For 3D scanning I wanted to scan a real-life object. I work with a lot of plants for my research, so I thought it would be fun to get a 3D model of a plant. I used the 123DCatch app on my phone and tried to get some models of plants. First I tried to image the branching structure of Emmananthe penduliflora, a wild species we have it the lab, but 123DCatch couldn't handle it. This is probably because there were a lot of overhangs that would be difficult to figure out just from a series of images. Next I tried to capture a single Arabidopsis thaliana plant. This is the standard model plant in research.

    Revision 2 assembly
    Microscope slide fits well

    With ample photos, 123DCatch was able to build a model through photogrammetry. However, it left a lot to be deserved. While some structures of the plant were captured, namely the rosette leaves at the base of the plant, the stem and brances of the plant weren't really captured. Additionally, the model of the apex of the plant was pretty blobby. This might be due to the fact that the plant did move a bit while I was taking photos, there is airflow in the greenhouse that is slightly moving the plants all the time. Notably the soil was ridiculously detailed. It felt really realistic while viewing the .obj file (downloaded from 123dCatch) through Meshlab.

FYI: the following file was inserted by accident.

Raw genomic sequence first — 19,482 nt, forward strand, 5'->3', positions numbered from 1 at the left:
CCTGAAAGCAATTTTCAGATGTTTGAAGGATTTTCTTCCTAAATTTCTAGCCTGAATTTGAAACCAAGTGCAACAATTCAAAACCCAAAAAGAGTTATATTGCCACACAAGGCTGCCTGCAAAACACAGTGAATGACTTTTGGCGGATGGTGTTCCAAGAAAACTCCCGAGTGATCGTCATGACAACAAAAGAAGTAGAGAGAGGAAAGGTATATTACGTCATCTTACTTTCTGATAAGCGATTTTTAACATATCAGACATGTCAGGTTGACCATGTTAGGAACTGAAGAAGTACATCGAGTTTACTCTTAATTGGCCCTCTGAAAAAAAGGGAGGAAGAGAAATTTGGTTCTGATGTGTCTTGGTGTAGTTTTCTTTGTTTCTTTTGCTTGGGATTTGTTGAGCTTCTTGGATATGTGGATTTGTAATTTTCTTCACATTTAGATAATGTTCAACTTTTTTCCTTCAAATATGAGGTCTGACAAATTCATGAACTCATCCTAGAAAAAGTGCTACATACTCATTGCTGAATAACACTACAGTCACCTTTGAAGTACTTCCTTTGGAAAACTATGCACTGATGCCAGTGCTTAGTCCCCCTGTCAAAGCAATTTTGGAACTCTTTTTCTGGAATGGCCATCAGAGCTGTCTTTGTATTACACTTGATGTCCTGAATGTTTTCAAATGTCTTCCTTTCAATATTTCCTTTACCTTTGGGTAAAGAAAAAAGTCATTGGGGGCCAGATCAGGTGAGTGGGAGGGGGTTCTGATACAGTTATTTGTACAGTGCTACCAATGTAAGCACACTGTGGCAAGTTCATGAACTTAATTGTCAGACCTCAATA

Revision 2 assembly
    Mesh of the 3D plant model

    The mesh was pretty absurdly detailed. Things like the pattern on the shelf the pot was sitting on and the rippling on the pot were easily picked up. Additionally, the mesh on the soil was impressively detailed. Despite the poor quality of the model that came out, I'm quite impressed by 123DCatch. Afterall, this is a technology that anyone with a camera phone could use. For certain types of objects, it seems to do extremely well. In order to 3D print this object, there would have to be a lot of post-processing. The base of the pot is empty, and the Arabidopsis model isn't contiguous. But, if you're looking for a 3D model to print of some soil in a pot, this did a pretty good job.